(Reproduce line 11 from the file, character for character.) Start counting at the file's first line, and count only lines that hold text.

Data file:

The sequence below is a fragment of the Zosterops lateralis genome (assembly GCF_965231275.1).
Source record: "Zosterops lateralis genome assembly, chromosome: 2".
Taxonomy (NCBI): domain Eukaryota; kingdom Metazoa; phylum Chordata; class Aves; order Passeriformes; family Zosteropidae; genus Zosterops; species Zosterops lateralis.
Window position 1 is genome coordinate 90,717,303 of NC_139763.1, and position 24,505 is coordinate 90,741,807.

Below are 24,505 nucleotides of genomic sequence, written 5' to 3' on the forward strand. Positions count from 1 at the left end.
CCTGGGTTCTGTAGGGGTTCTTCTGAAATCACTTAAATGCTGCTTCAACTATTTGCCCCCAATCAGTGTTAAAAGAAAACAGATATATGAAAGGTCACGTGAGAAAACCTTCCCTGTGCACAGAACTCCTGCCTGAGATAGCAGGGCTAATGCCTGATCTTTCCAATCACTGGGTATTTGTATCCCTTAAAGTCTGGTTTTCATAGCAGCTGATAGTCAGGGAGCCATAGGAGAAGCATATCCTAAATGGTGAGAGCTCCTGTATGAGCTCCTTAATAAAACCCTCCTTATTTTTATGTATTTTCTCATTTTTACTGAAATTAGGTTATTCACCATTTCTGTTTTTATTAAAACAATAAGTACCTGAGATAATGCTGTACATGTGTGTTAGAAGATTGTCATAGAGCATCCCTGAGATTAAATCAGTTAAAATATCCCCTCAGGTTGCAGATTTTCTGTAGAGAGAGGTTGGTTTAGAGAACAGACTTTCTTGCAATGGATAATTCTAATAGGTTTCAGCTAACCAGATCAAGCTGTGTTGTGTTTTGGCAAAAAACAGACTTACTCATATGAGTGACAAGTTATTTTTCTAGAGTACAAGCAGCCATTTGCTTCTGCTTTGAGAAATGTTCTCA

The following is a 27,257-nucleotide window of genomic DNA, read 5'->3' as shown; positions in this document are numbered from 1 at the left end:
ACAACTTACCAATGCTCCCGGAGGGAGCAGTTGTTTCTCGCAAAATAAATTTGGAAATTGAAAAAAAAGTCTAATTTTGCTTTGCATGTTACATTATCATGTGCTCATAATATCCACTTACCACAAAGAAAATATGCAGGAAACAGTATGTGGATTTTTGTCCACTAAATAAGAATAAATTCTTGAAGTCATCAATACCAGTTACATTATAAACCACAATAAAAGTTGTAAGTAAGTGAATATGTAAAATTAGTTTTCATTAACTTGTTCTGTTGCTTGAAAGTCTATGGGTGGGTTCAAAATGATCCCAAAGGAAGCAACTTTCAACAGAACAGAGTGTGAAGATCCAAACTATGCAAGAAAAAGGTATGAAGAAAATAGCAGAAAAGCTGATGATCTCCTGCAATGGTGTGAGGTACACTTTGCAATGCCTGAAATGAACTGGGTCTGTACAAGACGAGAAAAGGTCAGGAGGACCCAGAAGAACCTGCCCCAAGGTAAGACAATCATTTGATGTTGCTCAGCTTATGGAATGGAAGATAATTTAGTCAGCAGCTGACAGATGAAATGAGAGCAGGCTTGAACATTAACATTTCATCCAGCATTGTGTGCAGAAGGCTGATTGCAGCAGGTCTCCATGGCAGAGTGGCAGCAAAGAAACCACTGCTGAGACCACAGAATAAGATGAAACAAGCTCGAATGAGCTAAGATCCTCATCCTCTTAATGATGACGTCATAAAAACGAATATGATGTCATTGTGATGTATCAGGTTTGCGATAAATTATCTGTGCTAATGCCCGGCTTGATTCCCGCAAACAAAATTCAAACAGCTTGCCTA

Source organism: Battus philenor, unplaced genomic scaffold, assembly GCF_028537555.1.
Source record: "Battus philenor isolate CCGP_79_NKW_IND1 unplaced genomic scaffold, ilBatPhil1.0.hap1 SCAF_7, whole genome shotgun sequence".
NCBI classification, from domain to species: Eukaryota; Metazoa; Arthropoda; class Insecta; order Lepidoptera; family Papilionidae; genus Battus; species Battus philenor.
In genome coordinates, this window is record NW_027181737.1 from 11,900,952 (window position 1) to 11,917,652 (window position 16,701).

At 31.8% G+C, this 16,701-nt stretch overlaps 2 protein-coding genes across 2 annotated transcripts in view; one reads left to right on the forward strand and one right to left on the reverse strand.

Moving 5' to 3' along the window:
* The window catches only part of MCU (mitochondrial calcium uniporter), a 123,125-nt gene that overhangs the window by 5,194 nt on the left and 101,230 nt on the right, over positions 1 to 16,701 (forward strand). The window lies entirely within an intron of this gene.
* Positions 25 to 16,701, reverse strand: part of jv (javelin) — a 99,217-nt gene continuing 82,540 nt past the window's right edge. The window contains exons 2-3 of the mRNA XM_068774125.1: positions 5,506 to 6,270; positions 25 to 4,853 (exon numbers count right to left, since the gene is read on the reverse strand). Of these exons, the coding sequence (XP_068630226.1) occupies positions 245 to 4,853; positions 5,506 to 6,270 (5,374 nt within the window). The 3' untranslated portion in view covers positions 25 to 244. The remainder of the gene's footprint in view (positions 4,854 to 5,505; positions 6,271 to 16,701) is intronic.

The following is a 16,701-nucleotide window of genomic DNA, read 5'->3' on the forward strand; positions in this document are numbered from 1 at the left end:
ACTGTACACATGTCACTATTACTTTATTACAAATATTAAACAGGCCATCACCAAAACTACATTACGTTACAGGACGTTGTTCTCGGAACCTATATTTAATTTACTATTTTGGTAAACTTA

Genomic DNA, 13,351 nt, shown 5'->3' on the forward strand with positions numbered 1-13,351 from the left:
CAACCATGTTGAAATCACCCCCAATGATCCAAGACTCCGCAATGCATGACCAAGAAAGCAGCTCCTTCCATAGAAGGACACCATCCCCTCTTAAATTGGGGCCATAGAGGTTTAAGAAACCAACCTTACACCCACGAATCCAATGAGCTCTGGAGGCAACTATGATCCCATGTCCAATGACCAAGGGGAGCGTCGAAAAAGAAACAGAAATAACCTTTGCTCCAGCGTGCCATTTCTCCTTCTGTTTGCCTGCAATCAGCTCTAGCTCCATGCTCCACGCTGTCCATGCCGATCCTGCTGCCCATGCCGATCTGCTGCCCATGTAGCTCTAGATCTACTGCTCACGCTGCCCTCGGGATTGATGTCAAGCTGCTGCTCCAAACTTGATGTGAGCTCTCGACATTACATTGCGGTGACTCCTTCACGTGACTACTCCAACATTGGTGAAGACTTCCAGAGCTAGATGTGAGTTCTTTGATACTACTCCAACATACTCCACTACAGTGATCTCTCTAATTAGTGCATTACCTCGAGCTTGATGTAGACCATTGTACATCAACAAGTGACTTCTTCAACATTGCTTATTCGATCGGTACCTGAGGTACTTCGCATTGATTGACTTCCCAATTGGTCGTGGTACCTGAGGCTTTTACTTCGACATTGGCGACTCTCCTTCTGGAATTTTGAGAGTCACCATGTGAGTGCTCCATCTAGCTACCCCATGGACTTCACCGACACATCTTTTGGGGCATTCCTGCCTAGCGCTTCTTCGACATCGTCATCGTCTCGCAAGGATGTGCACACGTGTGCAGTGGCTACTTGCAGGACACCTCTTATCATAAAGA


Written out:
NCBI classification, from domain to species: Eukaryota; Metazoa; Arthropoda; class Insecta; order Lepidoptera; family Papilionidae; genus Battus; species Battus philenor.